A Filter a Day Keeps the Commercial Fryer Repair Person Away

Oil Quality Comparison

Best-practice recommendations call for filtering the oil in your commercial fryer once a day, twice if your fryer gets used non-stop during business hours. Many operators don’t see the value in filtering their oil this often, but ignoring the process can ruin the taste and texture of your food and cost you more on fryer oil and utility bills. In the worst cases, dirty oil can cause your fryer to break down or even create a grease fire.

The most expensive part of operating a restaurant fryer isn’t buying the unit or paying for the utilities to run it; it’s the recurring cost of fryer oil. Oil that doesn’t get filtered will break down thanks to the presence of food particles, fatty acids, and ice crystals from frozen foods, causing it to become dark and foul smelling. It will also thicken, making the fryer less efficient. The compromised oil will need to be replaced more often than oil that gets filtered regularly, and in the meantime it will result in a substandard product.

You can easily double the life of your fryer oil with a regular filtering schedule. That means you’ll be using half the oil, which will save you money in the long run. Keep in mind that it usually takes no more time to filter oil than it does to change it, so you’re at least equal on labor costs as well.

Ways to Filter your Fryer Oil

The easiest way to keep your oil clean is with a fryer that has a built-in filtration system. These systems are usually installed within a battery of fryers, often inside the cabinet of a heat-and-dump station. Little else is required of the operator after they hit a couple of switches and wait for the system to complete the process. Automatic systems can complete the cycle in a matter of minutes, so you can filter the oil between dayparts and even between batches with little downtime.

A second method is with a portable deep fryer oil filter system, which requires a little labor, but is quicker than manually filtering the oil. These can be used with any type of fryer and include a nozzle that you insert into the frypot. The system will filter the oil and return it through the same nozzle.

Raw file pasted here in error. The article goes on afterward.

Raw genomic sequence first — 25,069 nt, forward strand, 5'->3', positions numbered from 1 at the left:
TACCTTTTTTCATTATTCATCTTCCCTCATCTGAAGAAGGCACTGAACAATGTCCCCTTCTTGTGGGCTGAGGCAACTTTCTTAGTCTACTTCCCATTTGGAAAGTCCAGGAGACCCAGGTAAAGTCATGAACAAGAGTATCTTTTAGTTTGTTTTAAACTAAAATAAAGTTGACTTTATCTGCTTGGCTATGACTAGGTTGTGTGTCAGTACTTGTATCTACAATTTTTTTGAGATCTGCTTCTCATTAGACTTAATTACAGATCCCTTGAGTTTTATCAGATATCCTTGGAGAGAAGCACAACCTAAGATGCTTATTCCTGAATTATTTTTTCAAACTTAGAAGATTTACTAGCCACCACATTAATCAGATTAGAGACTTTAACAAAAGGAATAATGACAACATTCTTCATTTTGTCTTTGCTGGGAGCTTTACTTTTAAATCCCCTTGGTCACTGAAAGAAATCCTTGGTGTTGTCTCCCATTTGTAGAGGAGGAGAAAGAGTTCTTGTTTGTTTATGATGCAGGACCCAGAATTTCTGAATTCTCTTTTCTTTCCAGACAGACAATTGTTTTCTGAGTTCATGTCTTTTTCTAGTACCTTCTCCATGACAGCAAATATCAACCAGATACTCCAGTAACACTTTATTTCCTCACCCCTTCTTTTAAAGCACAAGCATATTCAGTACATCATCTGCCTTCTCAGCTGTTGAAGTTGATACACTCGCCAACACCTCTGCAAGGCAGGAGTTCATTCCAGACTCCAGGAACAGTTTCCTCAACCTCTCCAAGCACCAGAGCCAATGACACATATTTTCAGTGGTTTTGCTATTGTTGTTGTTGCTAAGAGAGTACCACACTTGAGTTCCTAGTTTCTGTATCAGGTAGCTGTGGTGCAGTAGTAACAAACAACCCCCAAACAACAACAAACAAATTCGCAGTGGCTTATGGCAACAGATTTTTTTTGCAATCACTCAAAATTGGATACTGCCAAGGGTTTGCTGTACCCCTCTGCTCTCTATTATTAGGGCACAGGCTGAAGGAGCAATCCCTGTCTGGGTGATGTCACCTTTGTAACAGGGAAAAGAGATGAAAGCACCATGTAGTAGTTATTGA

The final method is by manually filtering your oil with a cone filter. This method is most commonly used for smaller countertop fryers and ones with removable frypots, but with enough care and patience on the operator’s part, it works for floor model fryers, too. It's labor-intensive but necessary if you don’t have a built in filter or a portable system.

The process you’ll use to manually filter your oil will vary by equipment manufacturer, but will more than likely include the following steps:

  1. Wear protective gloves and an apron. Oil should be warm when it gets filtered, so wearing protective gear will help you avoid burns.
  2. Consulting the operator’s manual, determine where the oil drains from the unit. Depending on what type of fryer you have, you may need to attach a spout to the drain valve.
  3. Choose a heat-resistant container that is big enough to hold the full capacity of your fryer’s oil with plenty of extra volume so that it can be moved without the oil splashing out. It should be resting securely on the floor during this process.
  4. Insert the filter into the filter stand and place it securely on your container. Sprinkle filter powder in the cone.
  5. Position the drain nozzle over the filter and open the valve slowly, ensuring the oil drains slowly so it doesn’t overflow the filter.
  6. Using a stiff wire brush and a fryer cleaning rod, clear the sides and bottom of the fry pot of residual oil and food particles
  7. When all the oil has drained, be sure to close the valve so it’s ready to be refilled.
  8. A thorough boil-out cleaning should be done periodically. Wash the inside of the frypot using a cleaning solution like Pitco Frialator Cleaner or soapy water. Fill the frypot to just over the minimum oil line with your solution, then turn the burners on and allow the water mixture to boil for about 15 minutes.
  9. Turn off the burners and drain the solution into another container using the same process you used to drain the oil.
  10. Rinse any soap out of the fryer with clean water and dry the frypot completely, then close the drain valve.
  11. Have someone help you lift and pour the filtered oil back into the frypot. Now you’re ready to start cooking again.

Other Tips for Extending Oil Life

In addition to filtering the oil regularly, there a few preventive steps you can take to help your fryer oil last longer

  • Keep crumbs out of the oil. After you load the basket with product, shake it over a trash can to get rid of loose breading. These particles can get trapped and carbonize, breaking down the oil and affecting the taste.
  • Don't overload the basket. Fryer baskets should only be filled 1/3 to 1/2 full. The temperature of the oil drops when you add cold food and it takes time to recover to cooking temperature. Meanwhile, food can absorb the oil and become soggy, and the quality of the oil will suffer. Avoid this by adding smaller amounts of product so temperatures can recover more quickly.
  • Keep the fryer covered with a lid when you're not using it. Exposure to air will break the oil down and leave it open for contaminants.

If you have any questions, please feel free to call one of KaTom Restaurant Supply’s helpful Customer Service representatives at 800-541-8683.